VICTORIA — While humans have mapped the surfaces of the moon and Mars, our own deep sea remains largely a mystery — but Ocean Networks Canada is working to change that.
The University of Victoria facility has pioneered ocean observatories in the Strait of Georgia, along coastal British Columbia and in the Arctic that stream live data and video from the sea floor.
Now, a five-year $46.6-million investment from the federal government will ensure the world-leading facility continues to advance understanding of the deep ocean, said president and CEO Kate Moran.
“About 5 per cent of the planet’s sea floor is mapped,” she said. “Our own planet is not well understood yet. We also don’t have very good measurements in the very deep ocean to understand how it’s changing from climate change.”
Ocean Networks Canada was one of 17 facilities that received a total of $328.5 million in funding from the federal government, through the Canada Foundation for Innovation, on Monday.
The facility’s first ocean observatory was established in 2006 in Saanich Inlet, northwest of Victoria. Over the past decade, the number of sites that transmit data has grown to more than 50.
The sites allow researchers all over the world to study a wide range of areas including climate change, fish abundance, plate tectonics, tsunamis, deep-sea ecosystems and ocean management.
Human pressures are impacting the ocean at an ever-increasing pace and understanding the change is key to ensuring a sustainable future, Moran said.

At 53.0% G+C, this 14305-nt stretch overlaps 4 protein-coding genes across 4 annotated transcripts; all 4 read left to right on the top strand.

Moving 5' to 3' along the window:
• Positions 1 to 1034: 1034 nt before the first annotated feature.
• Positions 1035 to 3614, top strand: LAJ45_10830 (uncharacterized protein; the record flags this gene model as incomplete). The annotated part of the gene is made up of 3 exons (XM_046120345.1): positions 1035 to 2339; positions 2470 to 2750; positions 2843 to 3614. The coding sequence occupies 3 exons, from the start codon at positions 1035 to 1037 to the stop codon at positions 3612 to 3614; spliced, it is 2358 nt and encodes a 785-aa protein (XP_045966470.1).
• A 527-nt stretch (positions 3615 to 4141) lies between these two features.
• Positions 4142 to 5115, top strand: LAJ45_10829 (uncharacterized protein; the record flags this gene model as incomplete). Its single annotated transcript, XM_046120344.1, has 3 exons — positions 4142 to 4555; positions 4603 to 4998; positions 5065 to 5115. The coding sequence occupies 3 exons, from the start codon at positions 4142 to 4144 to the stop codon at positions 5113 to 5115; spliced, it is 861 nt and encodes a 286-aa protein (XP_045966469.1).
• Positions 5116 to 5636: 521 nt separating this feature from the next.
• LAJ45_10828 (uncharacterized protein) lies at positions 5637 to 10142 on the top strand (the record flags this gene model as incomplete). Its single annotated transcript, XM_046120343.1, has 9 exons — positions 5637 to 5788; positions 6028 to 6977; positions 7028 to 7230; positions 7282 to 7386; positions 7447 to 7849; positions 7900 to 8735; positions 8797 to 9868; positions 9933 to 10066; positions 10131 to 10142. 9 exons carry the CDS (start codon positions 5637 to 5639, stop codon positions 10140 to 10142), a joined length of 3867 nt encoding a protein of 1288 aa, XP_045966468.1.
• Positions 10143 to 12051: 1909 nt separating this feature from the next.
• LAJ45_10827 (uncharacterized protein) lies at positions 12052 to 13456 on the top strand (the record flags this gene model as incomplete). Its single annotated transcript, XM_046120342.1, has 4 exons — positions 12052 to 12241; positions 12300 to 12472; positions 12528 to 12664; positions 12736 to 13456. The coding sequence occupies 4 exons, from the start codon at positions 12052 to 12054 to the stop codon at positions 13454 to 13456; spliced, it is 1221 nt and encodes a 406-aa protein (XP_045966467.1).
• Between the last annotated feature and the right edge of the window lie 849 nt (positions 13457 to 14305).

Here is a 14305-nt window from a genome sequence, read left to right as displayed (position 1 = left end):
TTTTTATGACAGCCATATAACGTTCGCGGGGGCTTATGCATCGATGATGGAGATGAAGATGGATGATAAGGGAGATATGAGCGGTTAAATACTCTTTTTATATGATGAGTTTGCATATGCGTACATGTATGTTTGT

All the data is accessible on Ocean Networks Canada’s website, allowing anyone to watch live video of the deep-sea floor. One camera, off Vancouver Island’s west coast, is on 24 hours a day, while others are on a rotating schedule.
Moran said occasionally discoveries have been made by ordinary observers, including a Ukrainian teenager named Kirill Dudko, who in 2013 saw something unusual on one of the video streams.
“He didn’t know what it was,” Moran recalled with a chuckle. “He sent us an email saying, ‘What was that monster that ate the fish?'”
The facility’s researchers looked at the video and couldn’t immediately name the “monster.” Eventually, the creature was identified as a female elephant seal that dove 900 metres below the surface to slurp up a hagfish.
“That helped the research community understand how those kinds of marine mammals feed, and now this young man is going to be a marine biologist,” Moran said.
The facility also has high-precision hydrophones in place that can assess shipping noise. It’s developing technology to identify the locations of whales, so alerts can be sent to nearby ships, said Moran.
The number of tankers leaving Metro Vancouver’s waters will increase seven-fold if Kinder Morgan Canada’s Trans Mountain oil pipeline expansion is built. But Moran said there is already a need to mitigate shipping noise, regardless of whether the project goes ahead.
Other institutions that received funding from the federal government on Monday included Laval University, where researchers are operating Canada’s only dedicated research icebreaker the CCGS Amundsen, and Queen’s University, where faculty members are developing clinical trials to improve treatment and prevention of cancer.
Science Minister Kirsty Duncan said in a statement that the government’s investment demonstrates the value it places in the role that science plays in building a vibrant, healthy society.
— By Laura Kane in Vancouver
The Canadian Press
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